Sewer systems haven’t had issues from Super Bowl halftime flush
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An urban legend claims everyone flushes their toilet during the Super Bowl’s halftime, causing water pressure issues for municipal water systems.

Given the game, the commercials and the halftime show are all spectacles, it can be hard to find a good time to peel away from the TV screen during the Super Bowl.

Many Americans, according to a popular rumor repeated for decades, choose to go to the restroom at the same time: around the start of the game’s halftime. The legend says all of those people flush their toilets at once, stressing municipal wastewater systems enough to cause issues, such as breaks in water lines.

This “Super Bowl flush” was even credited for a 1984 water main break in Salt Lake City, Utah, an incident that has since been cited as proof of the phenomenon. 


Has the “Super Bowl Flush” caused problems for city sewer systems? 



This is false.

No, the Super Bowl Flush has not caused problems for city sewer systems.  


The halftime “Super Bowl flush” does cause spikes in municipal wastewater flow, and in some places, the spike is among the highest in water demand for a typical year. However, most wastewater systems are designed to handle surges in demand and prepare for the Super Bowl accordingly.

There has never been a recorded incident where a sewer system malfunctioned because of the Super Bowl flush. Not even the oft-cited Salt Lake City incident can be attributed to the phenomenon; a link between the water main break and the Super Bowl flush was never found.

When Salt Lake City’s water main burst in 1984, it wasn’t anything unusual. A 1999 Salt Lake City bulletin written by LeRoy W. Hooton, Jr., former director of the city’s Department of Public Utilities, said the city’s water system was aging and had up to 300 water main breaks a year. He said he couldn’t confirm that this particular break was caused by a Super Bowl flush.

“I was in the water works profession for over 49 years and I don’t think the Super Bowl had anything to do with the break,” Hooton told Consumer Reports, a nonprofit consumer rights organization, in 2008. “As I recall, there was neither an increase or decrease in pressure measured in the water-distribution system before the break. However, once the ‘Super Bowl flush’ statement was published, it caught on and continues to surface every year at this time.”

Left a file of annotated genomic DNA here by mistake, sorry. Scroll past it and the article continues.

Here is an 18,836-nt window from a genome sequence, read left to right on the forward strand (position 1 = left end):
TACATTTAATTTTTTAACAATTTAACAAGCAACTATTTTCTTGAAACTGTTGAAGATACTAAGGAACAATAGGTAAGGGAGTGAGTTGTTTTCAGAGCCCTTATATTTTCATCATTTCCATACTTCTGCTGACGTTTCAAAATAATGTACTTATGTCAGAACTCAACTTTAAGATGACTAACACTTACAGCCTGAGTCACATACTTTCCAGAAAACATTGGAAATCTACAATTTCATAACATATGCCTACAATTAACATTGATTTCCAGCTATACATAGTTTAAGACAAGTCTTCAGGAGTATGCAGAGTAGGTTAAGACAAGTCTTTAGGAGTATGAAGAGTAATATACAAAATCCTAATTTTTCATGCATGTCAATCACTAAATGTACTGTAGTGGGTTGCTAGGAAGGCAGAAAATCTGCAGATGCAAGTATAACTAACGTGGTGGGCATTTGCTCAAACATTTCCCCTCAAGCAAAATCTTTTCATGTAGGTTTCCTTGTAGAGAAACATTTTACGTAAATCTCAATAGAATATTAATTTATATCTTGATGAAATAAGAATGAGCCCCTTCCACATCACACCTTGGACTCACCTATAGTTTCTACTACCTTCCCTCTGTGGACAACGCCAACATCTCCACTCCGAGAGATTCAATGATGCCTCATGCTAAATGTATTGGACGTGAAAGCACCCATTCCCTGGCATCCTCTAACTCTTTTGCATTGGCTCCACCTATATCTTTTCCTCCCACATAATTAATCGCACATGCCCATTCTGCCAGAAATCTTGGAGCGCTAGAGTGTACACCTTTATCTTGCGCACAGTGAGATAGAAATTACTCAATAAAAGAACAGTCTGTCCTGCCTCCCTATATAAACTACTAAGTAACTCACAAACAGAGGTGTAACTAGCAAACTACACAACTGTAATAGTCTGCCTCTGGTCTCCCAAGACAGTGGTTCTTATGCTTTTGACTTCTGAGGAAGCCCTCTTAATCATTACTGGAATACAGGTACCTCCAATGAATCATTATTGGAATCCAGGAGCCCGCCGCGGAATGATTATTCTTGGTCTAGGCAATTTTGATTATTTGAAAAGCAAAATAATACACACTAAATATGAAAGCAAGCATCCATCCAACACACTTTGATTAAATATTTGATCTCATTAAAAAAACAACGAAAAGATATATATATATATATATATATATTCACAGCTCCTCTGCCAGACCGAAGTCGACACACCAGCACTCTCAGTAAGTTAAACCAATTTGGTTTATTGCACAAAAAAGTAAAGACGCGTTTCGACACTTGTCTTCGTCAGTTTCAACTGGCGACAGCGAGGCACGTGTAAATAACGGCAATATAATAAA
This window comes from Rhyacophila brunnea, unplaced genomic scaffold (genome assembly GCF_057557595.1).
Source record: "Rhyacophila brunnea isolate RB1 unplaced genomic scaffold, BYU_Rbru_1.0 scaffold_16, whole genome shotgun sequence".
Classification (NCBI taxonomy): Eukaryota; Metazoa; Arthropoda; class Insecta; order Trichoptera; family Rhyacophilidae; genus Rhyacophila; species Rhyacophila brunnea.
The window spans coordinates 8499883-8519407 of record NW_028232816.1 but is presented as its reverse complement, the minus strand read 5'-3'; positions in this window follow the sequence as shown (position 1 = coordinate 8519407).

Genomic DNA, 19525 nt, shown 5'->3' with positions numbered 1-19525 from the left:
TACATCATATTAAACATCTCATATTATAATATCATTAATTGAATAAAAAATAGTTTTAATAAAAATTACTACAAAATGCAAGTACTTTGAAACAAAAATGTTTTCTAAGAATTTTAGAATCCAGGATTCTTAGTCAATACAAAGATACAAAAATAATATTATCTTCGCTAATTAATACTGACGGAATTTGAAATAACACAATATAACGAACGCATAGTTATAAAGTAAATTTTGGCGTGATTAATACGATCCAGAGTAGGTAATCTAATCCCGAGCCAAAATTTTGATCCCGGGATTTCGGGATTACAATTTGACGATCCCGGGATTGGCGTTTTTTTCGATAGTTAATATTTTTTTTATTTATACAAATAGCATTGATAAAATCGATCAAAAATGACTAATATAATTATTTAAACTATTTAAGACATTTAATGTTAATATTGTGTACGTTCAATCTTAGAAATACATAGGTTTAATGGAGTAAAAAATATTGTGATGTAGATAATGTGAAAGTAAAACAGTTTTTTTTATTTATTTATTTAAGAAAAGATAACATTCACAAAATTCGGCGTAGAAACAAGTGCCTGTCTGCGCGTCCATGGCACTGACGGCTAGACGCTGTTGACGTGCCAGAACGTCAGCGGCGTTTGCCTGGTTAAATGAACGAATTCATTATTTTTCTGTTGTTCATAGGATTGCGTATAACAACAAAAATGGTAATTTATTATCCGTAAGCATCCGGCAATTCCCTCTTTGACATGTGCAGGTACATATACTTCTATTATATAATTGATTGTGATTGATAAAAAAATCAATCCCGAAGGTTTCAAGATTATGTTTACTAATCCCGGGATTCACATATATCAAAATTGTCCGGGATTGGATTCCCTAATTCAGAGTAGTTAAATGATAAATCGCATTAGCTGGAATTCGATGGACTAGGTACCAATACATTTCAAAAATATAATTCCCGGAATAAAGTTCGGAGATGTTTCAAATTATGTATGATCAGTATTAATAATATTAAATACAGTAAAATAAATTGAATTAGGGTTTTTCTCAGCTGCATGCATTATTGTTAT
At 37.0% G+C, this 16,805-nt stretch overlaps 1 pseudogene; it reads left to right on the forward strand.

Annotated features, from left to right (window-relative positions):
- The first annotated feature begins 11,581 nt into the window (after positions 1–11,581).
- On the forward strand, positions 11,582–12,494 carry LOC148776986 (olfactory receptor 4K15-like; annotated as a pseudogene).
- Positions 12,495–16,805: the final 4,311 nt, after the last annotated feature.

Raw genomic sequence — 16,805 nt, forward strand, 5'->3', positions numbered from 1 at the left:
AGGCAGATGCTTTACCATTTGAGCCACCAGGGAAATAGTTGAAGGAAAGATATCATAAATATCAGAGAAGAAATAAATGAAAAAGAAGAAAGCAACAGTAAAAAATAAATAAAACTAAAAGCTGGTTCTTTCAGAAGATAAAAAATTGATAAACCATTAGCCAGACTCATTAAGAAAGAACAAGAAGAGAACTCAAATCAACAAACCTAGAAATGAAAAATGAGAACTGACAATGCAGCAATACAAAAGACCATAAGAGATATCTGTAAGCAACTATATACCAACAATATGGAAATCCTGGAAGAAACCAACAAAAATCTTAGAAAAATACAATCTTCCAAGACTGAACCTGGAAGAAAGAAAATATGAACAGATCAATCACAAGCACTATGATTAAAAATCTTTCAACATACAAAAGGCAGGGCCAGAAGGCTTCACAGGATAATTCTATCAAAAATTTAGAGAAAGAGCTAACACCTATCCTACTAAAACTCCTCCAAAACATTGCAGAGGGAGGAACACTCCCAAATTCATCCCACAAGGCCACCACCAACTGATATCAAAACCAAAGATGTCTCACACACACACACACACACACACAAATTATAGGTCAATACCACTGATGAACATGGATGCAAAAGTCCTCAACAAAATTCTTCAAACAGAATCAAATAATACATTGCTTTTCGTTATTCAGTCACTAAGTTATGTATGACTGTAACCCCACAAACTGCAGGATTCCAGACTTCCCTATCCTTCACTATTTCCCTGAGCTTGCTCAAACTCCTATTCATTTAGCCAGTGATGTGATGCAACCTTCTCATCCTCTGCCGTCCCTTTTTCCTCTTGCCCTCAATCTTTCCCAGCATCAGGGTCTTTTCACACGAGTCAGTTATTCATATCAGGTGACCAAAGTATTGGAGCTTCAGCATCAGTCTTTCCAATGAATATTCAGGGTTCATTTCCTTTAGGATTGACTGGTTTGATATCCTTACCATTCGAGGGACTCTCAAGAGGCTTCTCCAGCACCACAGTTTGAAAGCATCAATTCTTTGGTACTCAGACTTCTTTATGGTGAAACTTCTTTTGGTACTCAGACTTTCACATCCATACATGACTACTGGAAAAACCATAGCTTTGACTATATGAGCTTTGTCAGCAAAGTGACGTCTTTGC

Other cities have studied water flow and pressure rates during the Super Bowl to see its impacts on the systems, and to know what to expect during the next big game.

New York City Water compared water demand during the 2018 Super Bowl to the two Sundays before it. NYC Water found significant spikes at the start of the halftime show, at the end of the halftime show and at the end of the game.

NYC Water said that its water supply operators will send extra water to the city’s reservoir a few hours ahead of the Super Bowl to account for the spikes in demand and ensure residents don’t notice any drops in their water pressure. NYC Water did not report any issues with handling the Super Bowl’s surges.

A 2017 blog post from the University of Arizona said that Arizona wastewater treatment plants received their highest flow of the year during halftime of the Super Bowl. University of Arizona said plant operators prepare for peak cycles, and that the plants are designed to handle any super flushes that may arise.

Miami-Dade Water and Sewer Department (WASD) said in 2020 that its system’s water pressure drops significantly right at the two-minute warning before the half and continues to remain down throughout halftime. Big swings in water pressure could cause pipes to break. But WASD said it will add an additional pump to each plant to compensate for the decrease in pressure. WASD did not report any issues with handling the surges.

Some municipal water systems even say the increase during the Super Bowl’s halftime isn’t very significant at all.

“For us, the big game day is the same as any day,” said the Portland, Oregon, Bureau of Environmental Services in 2017. “Halftime will barely be a blip in the normal daily flow and certainly nothing in comparison to the flow increase from winter storms. Those are big game days for us.”

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